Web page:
Just across the Golden Gate Bridge from San Francisco sits Fort Baker. Fort Baker is an old army installation, and future site of the Starfleet Academy, but in the interim some of the old buildings have been put to other uses. One of those uses is a children’s museum, the Bay Area Discovery Museum.
We had never been to the museum, though we’ve had pictures taken nearby in front of other Fort Baker buildings. But it being a long weekend, with nothing else to do, we decided to make the trip north to check it out. (Note: Driving to Sausalito, where Fort Baker is, from Santa Clara County will take as long as a trip to Monterey. It doesn’t look like it on the map, but since there is city driving involved it can take forever. Leave early.)
The kids liked the mix of outdoor and indoor installations.
Emily liked the hula hoops.
We all liked the view of the Golden Gate Bridge.
Erin liked the woodsy parts.
She especially liked playing hide-and-go-seek in this “building” with some boy she just met.
Adrian was all about the giant table with wooden trains.
And they both liked the sunken treasure ship play structure.
While the kids weren’t looking, Emily and I scored some cuddle time on a rope web.
And while we weren’t looking, Erin found an awesome climbing tree to get into.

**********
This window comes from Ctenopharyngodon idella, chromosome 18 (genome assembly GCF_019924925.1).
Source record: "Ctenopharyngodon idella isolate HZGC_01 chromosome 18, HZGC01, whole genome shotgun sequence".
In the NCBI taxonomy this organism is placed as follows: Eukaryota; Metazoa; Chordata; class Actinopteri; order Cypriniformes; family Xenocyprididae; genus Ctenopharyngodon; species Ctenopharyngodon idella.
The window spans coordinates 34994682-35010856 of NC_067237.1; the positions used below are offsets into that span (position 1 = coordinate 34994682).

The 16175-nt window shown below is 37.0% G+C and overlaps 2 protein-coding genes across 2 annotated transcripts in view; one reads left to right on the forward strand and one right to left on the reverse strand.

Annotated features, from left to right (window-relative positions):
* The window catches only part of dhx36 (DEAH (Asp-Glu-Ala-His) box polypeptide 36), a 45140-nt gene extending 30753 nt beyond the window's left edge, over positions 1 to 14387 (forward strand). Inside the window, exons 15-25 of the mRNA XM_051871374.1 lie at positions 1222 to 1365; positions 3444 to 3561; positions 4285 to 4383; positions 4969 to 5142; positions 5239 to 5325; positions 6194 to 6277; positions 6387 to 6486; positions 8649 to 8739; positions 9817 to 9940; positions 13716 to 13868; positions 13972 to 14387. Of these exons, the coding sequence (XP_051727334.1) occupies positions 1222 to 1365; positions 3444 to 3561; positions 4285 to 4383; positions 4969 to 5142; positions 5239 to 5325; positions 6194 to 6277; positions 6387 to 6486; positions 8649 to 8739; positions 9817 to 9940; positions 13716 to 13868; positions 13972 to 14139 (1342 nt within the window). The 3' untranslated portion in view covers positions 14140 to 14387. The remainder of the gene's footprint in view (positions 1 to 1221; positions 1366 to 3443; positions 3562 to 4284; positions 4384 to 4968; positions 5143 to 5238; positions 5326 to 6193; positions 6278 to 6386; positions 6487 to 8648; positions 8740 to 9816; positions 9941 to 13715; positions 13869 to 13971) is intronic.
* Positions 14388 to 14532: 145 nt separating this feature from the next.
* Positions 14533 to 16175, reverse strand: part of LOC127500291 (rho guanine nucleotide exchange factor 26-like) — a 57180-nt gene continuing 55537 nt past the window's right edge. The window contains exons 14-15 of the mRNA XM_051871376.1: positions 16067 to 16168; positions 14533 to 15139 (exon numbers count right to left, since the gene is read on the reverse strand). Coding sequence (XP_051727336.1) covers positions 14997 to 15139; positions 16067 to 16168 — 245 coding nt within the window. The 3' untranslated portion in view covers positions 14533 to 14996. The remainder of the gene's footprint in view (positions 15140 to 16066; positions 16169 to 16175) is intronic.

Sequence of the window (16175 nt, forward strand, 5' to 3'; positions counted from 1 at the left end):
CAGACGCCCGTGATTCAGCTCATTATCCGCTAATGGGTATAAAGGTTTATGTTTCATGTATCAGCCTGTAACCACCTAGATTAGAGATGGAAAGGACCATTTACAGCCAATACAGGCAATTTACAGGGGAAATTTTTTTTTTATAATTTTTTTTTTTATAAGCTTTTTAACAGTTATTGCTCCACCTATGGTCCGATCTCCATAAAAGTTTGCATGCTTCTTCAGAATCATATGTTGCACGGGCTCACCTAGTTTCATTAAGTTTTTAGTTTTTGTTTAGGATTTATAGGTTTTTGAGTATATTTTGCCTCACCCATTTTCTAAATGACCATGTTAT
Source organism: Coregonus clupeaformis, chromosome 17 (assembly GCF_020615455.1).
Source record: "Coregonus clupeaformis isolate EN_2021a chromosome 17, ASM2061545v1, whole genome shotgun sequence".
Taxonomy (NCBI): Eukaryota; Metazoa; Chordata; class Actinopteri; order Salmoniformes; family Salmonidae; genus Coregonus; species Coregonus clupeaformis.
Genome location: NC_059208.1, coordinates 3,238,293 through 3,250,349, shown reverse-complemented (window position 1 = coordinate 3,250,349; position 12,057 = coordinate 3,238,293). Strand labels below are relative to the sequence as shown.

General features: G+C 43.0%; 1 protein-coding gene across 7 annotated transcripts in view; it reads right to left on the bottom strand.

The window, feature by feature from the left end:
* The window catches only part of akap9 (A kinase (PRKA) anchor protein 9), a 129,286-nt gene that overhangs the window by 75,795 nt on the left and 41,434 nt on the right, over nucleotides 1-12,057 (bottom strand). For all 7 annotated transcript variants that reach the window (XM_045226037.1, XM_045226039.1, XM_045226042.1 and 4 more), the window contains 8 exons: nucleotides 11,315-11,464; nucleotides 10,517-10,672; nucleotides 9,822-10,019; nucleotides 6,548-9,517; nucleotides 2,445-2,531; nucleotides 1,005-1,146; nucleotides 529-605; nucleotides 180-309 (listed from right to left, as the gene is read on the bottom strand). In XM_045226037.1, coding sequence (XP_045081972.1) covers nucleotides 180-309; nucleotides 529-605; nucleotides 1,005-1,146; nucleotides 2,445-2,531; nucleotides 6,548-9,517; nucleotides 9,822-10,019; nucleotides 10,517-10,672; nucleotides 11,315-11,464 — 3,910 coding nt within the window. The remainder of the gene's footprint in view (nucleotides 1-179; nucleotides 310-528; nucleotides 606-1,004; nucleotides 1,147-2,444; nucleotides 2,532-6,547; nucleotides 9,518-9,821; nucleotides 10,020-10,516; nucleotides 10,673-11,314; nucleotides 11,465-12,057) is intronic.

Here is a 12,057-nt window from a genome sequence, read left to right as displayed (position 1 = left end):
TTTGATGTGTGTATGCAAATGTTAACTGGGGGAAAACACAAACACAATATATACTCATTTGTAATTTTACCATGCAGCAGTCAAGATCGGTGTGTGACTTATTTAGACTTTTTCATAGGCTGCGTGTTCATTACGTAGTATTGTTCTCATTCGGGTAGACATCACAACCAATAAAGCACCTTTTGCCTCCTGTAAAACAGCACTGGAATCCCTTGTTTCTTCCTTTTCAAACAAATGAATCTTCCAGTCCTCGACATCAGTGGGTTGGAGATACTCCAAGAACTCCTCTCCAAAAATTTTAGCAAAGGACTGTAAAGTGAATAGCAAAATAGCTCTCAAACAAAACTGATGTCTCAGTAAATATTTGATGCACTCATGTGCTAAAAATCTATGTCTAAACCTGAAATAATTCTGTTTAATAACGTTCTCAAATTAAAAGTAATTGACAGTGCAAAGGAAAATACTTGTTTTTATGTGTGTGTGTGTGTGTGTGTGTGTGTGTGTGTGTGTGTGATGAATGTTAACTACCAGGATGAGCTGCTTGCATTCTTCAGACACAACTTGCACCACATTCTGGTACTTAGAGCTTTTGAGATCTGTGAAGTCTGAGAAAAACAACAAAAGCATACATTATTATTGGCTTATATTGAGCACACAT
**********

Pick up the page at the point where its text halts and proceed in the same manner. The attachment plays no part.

Eventually, the kids found the gravel pit, with its trucks and tables and shovels. And shoe gravel.
And we ended the visit in the Storybook exhibit, putting them to work making new shoes. It’s educational.
The Bay Area Discovery Museum is only open until 5pm on Sundays, and we weren’t ready to drive all the way home, so we went into downtown Sausalito to explore, and have dinner.
Erin asked for a coin to toss into the fountain.
Not to be left out, Adrian demanded his own coin, but evilly.
Erin’s wish: “I wish my parents were the best parents in the whole world.” Aw, thanks, kid…I mean hey!
We walked along the waterfront to a spot where we could see San Francisco, and I took one, almost good picture. I told Adrian I had candy so he would look at me. This seemed to puzzle Erin, who had been smiling, but who now just wanted to know where the candy was.
We avoided all the romantic restaurants and pizza parlors on the waterfront. We walked along the street until we found a simple, totally greasy, fish n’ chips joint. The kids had hot dogs and grilled cheese sandwiches, then ended the evening with a shared cup of vanilla ice cream.
Maybe it’s because we don’t give the kids that much sugar to begin with, but we can see what happens to them when they have even a little bit. They go insane. They were giggling, and laughing maniacally.
And when Emily tried to help Adrian get some ice cream from the bottom of his spoon, he resisted like someone was trying to take his crack away, going so far as to mouth-bomb the spoon while Emily was holding it, just in case she was never going to give it back.
We had a brief walk to our car after that, just long enough for the Crazy Twins to burn some of that energy off. And five minutes after we got in the car, Adrian was out cold, two hours earlier than his usual bedtime. He slept all the way home, woke up a little at home, but then went to sleep so quickly we didn’t even put his pajamas on. Thanks, ice cream.
Erin, though, was awake for another couple of hours. Thanks, ice cream.